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Med Care. 2012 Dec;50(12):1093-101. doi: 10.1097/MLR.0b013e318268ac0c.

Lifetime earnings for physicians across specialties.

Author information

  • 1Center for Healthcare Policy and Research, Department of Public Health Sciences, University of California Davis School of Medicine, Davis, CA 95616-8638, USA. pleigh@ucdavis.edu

Abstract

BACKGROUND:

Earlier studies estimated annual income differences across specialties, but lifetime income may be more relevant given physicians' long-term commitments to specialties.

METHODS:

Annual income and work hours data were collected from 6381 physicians in the nationally representative 2004-2005 Community Tracking Study. Data regarding years of residency were collected from AMA FREIDA. Present value models were constructed assuming 3% discount rates. Estimates were adjusted for demographic and market covariates. Sensitivity analyses included 4 alternative models involving work hours, retirement, exogenous variables, and 1% discount rate. Estimates were generated for 4 broad specialty categories (Primary Care, Surgery, Internal Medicine and Pediatric Subspecialties, and Other), and for 41 specific specialties.

RESULTS:

The estimates of lifetime earnings for the broad categories of Surgery, Internal Medicine and Pediatric Subspecialties, and Other specialties were $1,587,722, $1,099,655, and $761,402 more than for Primary Care. For the 41 specific specialties, the top 3 (with family medicine as reference) were neurological surgery ($2,880,601), medical oncology ($2,772,665), and radiation oncology ($2,659,657). The estimates from models with varying rates of retirement and including only exogenous variables were similar to those in the preferred model. The 1% discount model generated estimates that were roughly 150% larger than the 3% model.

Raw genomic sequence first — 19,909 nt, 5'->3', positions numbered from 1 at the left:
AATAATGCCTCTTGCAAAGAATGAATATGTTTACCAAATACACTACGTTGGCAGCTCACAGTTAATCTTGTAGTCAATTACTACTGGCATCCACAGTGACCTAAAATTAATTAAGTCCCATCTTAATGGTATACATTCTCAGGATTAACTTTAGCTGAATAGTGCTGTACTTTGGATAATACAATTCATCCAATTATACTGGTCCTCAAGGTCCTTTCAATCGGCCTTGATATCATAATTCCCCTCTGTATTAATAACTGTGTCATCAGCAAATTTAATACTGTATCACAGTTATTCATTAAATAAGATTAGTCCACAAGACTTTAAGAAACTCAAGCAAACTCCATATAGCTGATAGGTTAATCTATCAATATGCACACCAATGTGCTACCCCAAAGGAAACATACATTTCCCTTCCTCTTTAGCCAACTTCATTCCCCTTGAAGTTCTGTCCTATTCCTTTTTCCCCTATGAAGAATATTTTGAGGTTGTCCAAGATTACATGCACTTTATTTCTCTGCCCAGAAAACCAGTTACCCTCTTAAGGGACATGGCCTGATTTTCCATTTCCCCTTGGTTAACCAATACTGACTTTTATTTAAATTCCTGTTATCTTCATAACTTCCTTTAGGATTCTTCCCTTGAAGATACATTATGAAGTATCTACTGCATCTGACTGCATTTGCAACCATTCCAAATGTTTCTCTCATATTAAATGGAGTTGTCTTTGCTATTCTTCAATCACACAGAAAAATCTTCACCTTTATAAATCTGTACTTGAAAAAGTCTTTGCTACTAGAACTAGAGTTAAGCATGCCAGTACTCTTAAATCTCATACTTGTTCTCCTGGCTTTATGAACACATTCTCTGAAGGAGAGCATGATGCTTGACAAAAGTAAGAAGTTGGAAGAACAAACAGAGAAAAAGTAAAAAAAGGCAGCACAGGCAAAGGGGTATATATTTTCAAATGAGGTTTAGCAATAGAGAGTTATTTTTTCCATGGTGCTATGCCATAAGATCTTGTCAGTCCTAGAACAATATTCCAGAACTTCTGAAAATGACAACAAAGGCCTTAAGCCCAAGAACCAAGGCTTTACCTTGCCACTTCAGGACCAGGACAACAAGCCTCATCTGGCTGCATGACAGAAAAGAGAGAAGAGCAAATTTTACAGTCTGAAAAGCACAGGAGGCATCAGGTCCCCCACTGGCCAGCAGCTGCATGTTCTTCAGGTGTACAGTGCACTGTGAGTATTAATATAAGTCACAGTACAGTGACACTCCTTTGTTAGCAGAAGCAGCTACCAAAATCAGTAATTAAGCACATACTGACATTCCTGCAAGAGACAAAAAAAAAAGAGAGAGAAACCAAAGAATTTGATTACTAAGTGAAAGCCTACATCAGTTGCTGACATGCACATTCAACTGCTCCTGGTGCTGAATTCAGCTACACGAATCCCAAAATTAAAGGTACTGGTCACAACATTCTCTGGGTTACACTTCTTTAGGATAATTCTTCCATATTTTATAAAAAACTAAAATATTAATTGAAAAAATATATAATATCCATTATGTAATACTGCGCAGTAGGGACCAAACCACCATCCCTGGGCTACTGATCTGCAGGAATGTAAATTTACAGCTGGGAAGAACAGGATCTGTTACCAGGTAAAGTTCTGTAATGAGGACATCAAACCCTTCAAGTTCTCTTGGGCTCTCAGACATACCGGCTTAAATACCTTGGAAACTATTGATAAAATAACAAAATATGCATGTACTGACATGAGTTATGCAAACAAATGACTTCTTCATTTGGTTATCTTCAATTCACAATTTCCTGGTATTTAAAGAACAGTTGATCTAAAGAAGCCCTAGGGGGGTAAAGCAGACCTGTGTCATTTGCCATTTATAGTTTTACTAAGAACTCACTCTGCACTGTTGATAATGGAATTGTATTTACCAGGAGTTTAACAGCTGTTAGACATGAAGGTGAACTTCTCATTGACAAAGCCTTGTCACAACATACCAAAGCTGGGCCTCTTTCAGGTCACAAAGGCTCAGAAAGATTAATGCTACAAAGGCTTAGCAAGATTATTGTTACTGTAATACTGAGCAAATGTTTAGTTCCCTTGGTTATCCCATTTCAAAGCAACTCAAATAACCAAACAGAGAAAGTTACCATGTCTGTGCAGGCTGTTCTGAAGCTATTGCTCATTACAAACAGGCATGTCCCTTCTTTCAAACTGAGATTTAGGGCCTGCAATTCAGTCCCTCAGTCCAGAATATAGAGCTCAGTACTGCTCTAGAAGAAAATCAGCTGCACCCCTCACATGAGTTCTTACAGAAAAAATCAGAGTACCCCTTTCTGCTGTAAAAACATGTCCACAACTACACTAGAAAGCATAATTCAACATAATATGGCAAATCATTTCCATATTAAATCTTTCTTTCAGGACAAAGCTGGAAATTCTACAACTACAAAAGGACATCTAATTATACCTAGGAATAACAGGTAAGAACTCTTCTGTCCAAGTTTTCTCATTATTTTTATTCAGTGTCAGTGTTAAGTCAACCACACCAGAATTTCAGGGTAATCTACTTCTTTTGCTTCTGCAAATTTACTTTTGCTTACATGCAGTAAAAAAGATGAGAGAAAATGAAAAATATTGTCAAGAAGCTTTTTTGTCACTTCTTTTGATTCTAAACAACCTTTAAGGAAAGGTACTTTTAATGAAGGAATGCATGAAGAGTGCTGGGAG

CONCLUSIONS:

There was considerable variation in the lifetime earnings across physician specialties. After accounting for varying residency years and discounting future earnings, primary care specialties earned roughly $1-3 million less than other specialties. Earnings' differences across specialties may undermine health reform efforts to control costs and ensure adequate numbers of primary care physicians.

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PMID:
22922430
[PubMed - indexed for MEDLINE]
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